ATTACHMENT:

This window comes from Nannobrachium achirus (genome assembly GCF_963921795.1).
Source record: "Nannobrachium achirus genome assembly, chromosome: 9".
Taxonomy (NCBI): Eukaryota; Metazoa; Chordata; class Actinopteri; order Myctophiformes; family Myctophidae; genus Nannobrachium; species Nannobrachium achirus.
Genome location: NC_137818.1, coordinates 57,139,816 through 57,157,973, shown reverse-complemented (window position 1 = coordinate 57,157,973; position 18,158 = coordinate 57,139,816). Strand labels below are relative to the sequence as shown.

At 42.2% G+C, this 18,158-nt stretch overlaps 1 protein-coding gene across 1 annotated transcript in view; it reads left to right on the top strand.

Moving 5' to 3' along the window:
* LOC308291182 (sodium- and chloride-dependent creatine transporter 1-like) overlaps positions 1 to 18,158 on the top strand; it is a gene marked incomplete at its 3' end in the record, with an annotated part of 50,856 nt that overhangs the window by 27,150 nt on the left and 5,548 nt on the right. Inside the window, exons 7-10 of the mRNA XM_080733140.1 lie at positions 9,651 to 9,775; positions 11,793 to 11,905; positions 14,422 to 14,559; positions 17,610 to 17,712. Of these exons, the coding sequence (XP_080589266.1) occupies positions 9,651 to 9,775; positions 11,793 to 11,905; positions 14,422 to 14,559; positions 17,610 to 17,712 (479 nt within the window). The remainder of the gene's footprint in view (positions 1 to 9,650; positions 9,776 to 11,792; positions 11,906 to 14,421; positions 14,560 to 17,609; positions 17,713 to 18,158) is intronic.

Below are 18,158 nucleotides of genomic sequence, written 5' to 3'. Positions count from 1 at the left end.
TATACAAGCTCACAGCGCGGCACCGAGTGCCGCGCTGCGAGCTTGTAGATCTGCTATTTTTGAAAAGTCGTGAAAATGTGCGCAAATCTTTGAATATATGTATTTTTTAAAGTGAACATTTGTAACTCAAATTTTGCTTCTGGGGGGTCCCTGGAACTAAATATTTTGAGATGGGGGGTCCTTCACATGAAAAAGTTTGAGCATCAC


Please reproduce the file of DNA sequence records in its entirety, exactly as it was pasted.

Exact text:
This window comes from Nannobrachium achirus (genome assembly GCF_963921795.1).
Source record: "Nannobrachium achirus genome assembly, chromosome: 9".
Taxonomy (NCBI): Eukaryota; Metazoa; Chordata; class Actinopteri; order Myctophiformes; family Myctophidae; genus Nannobrachium; species Nannobrachium achirus.
Genome location: NC_137818.1, coordinates 57,139,816 through 57,157,973, shown reverse-complemented (window position 1 = coordinate 57,157,973; position 18,158 = coordinate 57,139,816). Strand labels below are relative to the sequence as shown.

At 42.2% G+C, this 18,158-nt stretch overlaps 1 protein-coding gene across 1 annotated transcript in view; it reads left to right on the top strand.

Moving 5' to 3' along the window:
* LOC308291182 (sodium- and chloride-dependent creatine transporter 1-like) overlaps positions 1 to 18,158 on the top strand; it is a gene marked incomplete at its 3' end in the record, with an annotated part of 50,856 nt that overhangs the window by 27,150 nt on the left and 5,548 nt on the right. Inside the window, exons 7-10 of the mRNA XM_080733140.1 lie at positions 9,651 to 9,775; positions 11,793 to 11,905; positions 14,422 to 14,559; positions 17,610 to 17,712. Of these exons, the coding sequence (XP_080589266.1) occupies positions 9,651 to 9,775; positions 11,793 to 11,905; positions 14,422 to 14,559; positions 17,610 to 17,712 (479 nt within the window). The remainder of the gene's footprint in view (positions 1 to 9,650; positions 9,776 to 11,792; positions 11,906 to 14,421; positions 14,560 to 17,609; positions 17,713 to 18,158) is intronic.

Below are 18,158 nucleotides of genomic sequence, written 5' to 3'. Positions count from 1 at the left end.
TATACAAGCTCACAGCGCGGCACCGAGTGCCGCGCTGCGAGCTTGTAGATCTGCTATTTTTGAAAAGTCGTGAAAATGTGCGCAAATCTTTGAATATATGTATTTTTTAAAGTGAACATTTGTAACTCAAATTTTGCTTCTGGGGGGTCCCTGGAACTAAATATTTTGAGATGGGGGGTCCTTCACATGAAAAAGTTTGAGCATCAC